West Virginia Dealer Gets Creative in ‘Handle With Care’ Donation

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Ball is the dealer principal at three West Virginia Toyota shops. He runs Ball Toyota of Charleston and Advantage Toyota in Barboursville with his brother, and L&S Toyota of Beckley by himself. He considers giving back to the state a critical part of his duties. COVID-19 meant schools were out or interrupted in West Virginia, limiting the potential impact of a direct donation to kids. But Ball had an idea.

The result was a $216,000 donation from his dealerships to create a partnership with area nonprofits Handle With Care and the United Way.

Handle With Care works like this: If a law enforcement officer encounters a child during a call, they notify the child’s school before the next school day begins. The school implements trauma-sensitive curricula to help the child get through a potentially difficult time.

Ball’s donation created Handle With Care pantries, which provide food and supplies to affected children. His donation to the United Way will help them administer the pantries, getting supplies to children quickly and without red tape.

“Every county has a Handle With Care area coordinator,” Ball says. “That coordinator can call a local United Way, request the money for that kid and it gets taken to them the next day.”
 

Hometown Boy
Shawn Ball grew up in West Virginia, so his idea to help create the Handle With Care pantries hits close to home.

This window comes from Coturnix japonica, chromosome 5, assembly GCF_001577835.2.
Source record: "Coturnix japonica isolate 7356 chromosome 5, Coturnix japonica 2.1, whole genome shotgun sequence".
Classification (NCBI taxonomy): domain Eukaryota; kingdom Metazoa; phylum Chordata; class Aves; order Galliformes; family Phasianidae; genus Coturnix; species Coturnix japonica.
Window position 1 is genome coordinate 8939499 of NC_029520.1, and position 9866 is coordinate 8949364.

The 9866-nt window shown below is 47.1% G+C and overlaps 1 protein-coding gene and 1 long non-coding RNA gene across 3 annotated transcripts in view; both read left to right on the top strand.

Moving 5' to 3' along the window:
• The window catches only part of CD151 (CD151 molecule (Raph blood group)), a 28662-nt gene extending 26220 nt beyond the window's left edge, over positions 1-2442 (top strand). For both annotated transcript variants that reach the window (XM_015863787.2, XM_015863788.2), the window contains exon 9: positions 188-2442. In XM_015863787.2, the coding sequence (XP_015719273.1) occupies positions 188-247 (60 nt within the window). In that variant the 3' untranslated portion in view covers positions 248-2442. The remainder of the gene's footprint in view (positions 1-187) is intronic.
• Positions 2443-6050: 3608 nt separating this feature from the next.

Ball donated $1,000 for every high school in the state, and doubled that donation for each school within his dealerships’ sales areas. Then, with the help of the Toyota Dealer Match program, he donated $60,000 to the United Way.

“I wanted to help make sure kids could tell someone they’re having a problem at home and be taken care of,”

Ball says. “The good part is that with the pandemic, law enforcement still delivers supplies to their homes if kids aren’t in school.”

Aside from a donation, Ball set out on a mission to raise awareness about Handle With Care. Now, he says, Handle With Care is taught at the West Virginia Police Academy.

“That was the biggest accomplishment for me,” Ball says. “The West Virginia State Police is an awesome organization, and they’re backers of Handle With Care. But a lot of their officers didn’t know about the program and didn’t use it. So, I asked for this one favor. And now it will be taught at the academy as a required class.”

The most remarkable thing for Ball was the buy-in he got every step of the way.

“In the four months it took to do this, it was 100 percent supported by law enforcement,” he says. “Usually you can find a naysayer in every group. But not here. Everyone understood the importance of Handle With Care in helping kids in tough situations.”
 

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